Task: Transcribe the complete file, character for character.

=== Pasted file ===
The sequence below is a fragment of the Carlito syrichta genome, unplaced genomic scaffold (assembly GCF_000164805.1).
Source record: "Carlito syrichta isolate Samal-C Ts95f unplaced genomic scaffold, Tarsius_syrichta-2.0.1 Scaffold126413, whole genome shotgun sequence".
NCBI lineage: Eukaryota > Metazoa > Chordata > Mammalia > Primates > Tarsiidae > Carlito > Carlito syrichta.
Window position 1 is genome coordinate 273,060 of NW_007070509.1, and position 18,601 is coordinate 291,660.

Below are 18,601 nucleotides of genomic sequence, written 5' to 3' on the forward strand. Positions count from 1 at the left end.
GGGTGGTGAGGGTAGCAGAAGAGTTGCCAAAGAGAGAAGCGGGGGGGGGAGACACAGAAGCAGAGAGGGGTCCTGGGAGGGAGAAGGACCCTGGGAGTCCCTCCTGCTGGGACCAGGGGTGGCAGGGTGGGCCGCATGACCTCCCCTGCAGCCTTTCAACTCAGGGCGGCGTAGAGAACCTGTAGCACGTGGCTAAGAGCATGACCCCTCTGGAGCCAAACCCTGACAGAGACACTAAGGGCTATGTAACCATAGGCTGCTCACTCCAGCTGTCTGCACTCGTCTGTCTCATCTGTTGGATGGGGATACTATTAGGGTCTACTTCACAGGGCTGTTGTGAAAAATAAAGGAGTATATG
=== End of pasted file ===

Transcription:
The sequence below is a fragment of the Carlito syrichta genome, unplaced genomic scaffold (assembly GCF_000164805.1).
Source record: "Carlito syrichta isolate Samal-C Ts95f unplaced genomic scaffold, Tarsius_syrichta-2.0.1 Scaffold126413, whole genome shotgun sequence".
NCBI lineage: Eukaryota > Metazoa > Chordata > Mammalia > Primates > Tarsiidae > Carlito > Carlito syrichta.
Window position 1 is genome coordinate 273,060 of NW_007070509.1, and position 18,601 is coordinate 291,660.

Below are 18,601 nucleotides of genomic sequence, written 5' to 3' on the forward strand. Positions count from 1 at the left end.
GGGTGGTGAGGGTAGCAGAAGAGTTGCCAAAGAGAGAAGCGGGGGGGGGAGACACAGAAGCAGAGAGGGGTCCTGGGAGGGAGAAGGACCCTGGGAGTCCCTCCTGCTGGGACCAGGGGTGGCAGGGTGGGCCGCATGACCTCCCCTGCAGCCTTTCAACTCAGGGCGGCGTAGAGAACCTGTAGCACGTGGCTAAGAGCATGACCCCTCTGGAGCCAAACCCTGACAGAGACACTAAGGGCTATGTAACCATAGGCTGCTCACTCCAGCTGTCTGCACTCGTCTGTCTCATCTGTTGGATGGGGATACTATTAGGGTCTACTTCACAGGGCTGTTGTGAAAAATAAAGGAGTATATG